The purpose of the African Women in Cinema Blog is to provide a space to discuss diverse topics relating to African women in cinema--filmmakers, actors, producers, and all film professionals. The blog is a public forum of the Centre for the Study and Research of African Women in Cinema.

Le Blog sur les femmes africaines dans le cinéma est un espace pour l'échange d'informations concernant les réalisatrices, comédiennes, productrices, critiques et toutes professionnelles dans ce domaine. Ceci sert de forum public du Centre pour l'étude et la recherche des femmes africaines dans le cinémas.

28 August 2014

Teaching African Women in Cinema, Art and Culture – Pt 2 - Course structure, outline and themes

La Noire de...(1966) Ousmane Sembene
Teaching African Women in Cinema, Art and Culture – Part 2 is an elaboration of the course structure, outline and themes.

During the spring 2014 semester I taught a course that I created called, African Women in Art and Cinema. In the Part I Blog post, I present the course description. Part II elaborates the course structure, outline and themes. Part III focuses on introductory sources that frame theoretical and critical practices of interpretation and contextualise women artists’ multiple experiences. Part IV investigates the themes “women’s voices” and “women’s stories” and the ways in which they are contextualised and problematized. Part V explores the plurality of women’s experiences based on assigned artists/filmmakers for which students did research and prepared a visual oral presentation. Part VI examines issues around voice and representation drawing from the story of Saartjie Baartman—the woman, and the Venus Hottentot—the name given to her as spectacle—Beti Ellerson, September 2014

The course began with an overview, contextualizing African women in art, cinema and culture and framing the theoretical and critical discourse on visual representations of Africa and African women. Many of the sources were drawn from my own work in forging an African Women in Cinema Studies, especially because of its accessibility and also because I could engage the students directly with my research process, beginning with my book, Sisters of the Screen: Women of Africa on Film, Video and Television (Africa World Press, 2000), the film Sisters of the Screen: African Women in the Cinema (2002, distributed by Women Make Movies) and the creation of the Centre for the Study and Research of African Women in Cinema, (which I am founder and director) with its public forum, the African Women in Cinema Blog.

While the above sources focus broadly on the moving image, I was able to easily integrate them into specific and general discussions on visual art and cultural production. What drew me to “African Women in Cinema” as a study and research focus was its incredibly broad range of discourse and practice. Women on, in front, behind the screen—as makers, producers, scriptwriters, actresses, role models, consciousness raisers, practitioners, technicians, organisers, fundraisers, social media community managers, bloggers, agents of change, activists, advocates, audience builders, cultural producers, cultural readers, and above all, storytellers—they are all part of this notion of “African Women in Cinema” as a conceptual framework.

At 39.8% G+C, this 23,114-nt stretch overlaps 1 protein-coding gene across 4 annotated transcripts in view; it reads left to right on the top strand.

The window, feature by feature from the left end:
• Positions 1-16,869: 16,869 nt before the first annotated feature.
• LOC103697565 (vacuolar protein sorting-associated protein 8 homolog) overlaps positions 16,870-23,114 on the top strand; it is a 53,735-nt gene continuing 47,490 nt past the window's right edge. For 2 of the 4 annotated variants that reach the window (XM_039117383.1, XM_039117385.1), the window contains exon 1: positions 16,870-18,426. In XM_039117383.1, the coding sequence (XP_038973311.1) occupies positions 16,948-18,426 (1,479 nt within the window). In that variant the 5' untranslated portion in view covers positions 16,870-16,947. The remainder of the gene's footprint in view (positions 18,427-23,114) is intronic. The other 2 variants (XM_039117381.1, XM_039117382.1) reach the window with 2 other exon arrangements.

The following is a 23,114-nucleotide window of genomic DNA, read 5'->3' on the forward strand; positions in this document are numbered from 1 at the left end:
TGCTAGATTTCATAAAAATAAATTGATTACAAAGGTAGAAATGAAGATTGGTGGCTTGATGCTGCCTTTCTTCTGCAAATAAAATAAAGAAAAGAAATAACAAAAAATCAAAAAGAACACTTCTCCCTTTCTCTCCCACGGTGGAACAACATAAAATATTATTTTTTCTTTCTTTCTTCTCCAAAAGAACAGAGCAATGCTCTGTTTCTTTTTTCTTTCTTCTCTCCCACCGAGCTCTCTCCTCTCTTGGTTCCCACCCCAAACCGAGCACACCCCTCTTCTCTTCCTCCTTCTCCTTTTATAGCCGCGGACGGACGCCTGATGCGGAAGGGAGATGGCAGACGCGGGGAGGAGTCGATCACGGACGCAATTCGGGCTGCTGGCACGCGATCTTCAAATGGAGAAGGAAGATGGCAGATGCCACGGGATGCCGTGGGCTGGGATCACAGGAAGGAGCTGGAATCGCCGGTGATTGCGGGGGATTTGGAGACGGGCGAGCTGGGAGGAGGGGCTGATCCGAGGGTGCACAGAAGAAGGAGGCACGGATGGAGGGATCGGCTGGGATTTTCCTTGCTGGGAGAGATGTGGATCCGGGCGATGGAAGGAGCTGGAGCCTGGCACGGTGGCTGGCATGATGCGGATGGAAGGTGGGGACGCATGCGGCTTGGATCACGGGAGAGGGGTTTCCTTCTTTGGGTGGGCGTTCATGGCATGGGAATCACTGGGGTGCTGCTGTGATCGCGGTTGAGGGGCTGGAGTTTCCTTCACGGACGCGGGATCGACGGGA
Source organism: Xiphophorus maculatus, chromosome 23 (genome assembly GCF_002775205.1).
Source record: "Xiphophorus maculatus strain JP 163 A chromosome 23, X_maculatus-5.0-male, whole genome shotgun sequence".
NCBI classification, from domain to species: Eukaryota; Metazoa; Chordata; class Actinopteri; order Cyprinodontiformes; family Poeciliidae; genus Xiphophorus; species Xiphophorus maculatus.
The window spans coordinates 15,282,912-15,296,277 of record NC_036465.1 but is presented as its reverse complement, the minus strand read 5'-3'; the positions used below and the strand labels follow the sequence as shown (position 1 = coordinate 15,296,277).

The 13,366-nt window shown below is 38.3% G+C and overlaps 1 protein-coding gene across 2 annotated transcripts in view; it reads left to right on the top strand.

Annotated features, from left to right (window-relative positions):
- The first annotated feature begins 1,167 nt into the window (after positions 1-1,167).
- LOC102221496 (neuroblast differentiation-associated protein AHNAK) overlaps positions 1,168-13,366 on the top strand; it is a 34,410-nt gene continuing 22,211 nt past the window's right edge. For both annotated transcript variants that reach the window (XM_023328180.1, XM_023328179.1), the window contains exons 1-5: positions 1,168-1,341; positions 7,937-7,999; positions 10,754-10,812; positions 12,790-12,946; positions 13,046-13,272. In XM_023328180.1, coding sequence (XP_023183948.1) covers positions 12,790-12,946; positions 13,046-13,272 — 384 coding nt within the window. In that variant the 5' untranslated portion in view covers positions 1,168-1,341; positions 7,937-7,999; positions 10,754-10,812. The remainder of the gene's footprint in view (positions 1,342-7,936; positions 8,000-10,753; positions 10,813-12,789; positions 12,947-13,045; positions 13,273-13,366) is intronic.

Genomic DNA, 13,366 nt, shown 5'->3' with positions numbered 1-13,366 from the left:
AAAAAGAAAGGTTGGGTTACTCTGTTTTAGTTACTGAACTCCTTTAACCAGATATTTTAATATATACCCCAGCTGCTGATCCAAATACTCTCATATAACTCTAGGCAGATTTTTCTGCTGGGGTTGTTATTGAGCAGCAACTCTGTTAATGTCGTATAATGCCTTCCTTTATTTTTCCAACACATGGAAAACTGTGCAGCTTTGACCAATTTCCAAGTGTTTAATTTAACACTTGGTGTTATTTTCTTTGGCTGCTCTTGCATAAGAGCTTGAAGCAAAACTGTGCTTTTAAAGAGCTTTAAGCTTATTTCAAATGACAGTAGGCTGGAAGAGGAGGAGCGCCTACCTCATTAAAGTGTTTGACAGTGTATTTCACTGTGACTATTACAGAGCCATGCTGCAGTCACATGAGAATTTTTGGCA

The course was organized around the following themes:

Women artists’/filmmakers' voices
Women's stories, experiences and realities
Critical voices of women actors
Visual representations of African women
Interrogating identities, bodies, sexualities, femininities
Intergenerational perspectives
African women, new medias, social media  
Global diaspora, transnational
Gendered sensibilities: Male gazes, masculinist/feminist?

Structuring the course thematically allowed me to bring together women across disciplines. One of the regrettable downsides to this endeavour, and which I emphasised to the students throughout the course, was that those whose work was accessible, whose presence was visible, who were studied, focused on, talked about, written about, promoted, were the ones who were most likely included as examples—and I consciously avoided any “starification” encouraged by gatekeepers and self-promoters. And of course there is the inherent limitation of the 16-week semester. And thus, my objective was to give visibility to as many as possible, no matter how tiny their (online, researched, written) presence, by a variety of activities and exercises—critical written reflections, research, presentations, panel discussion, simulated exhibition/festival—and above all, by my own acknowledgement and recognition of their work during the class lectures.

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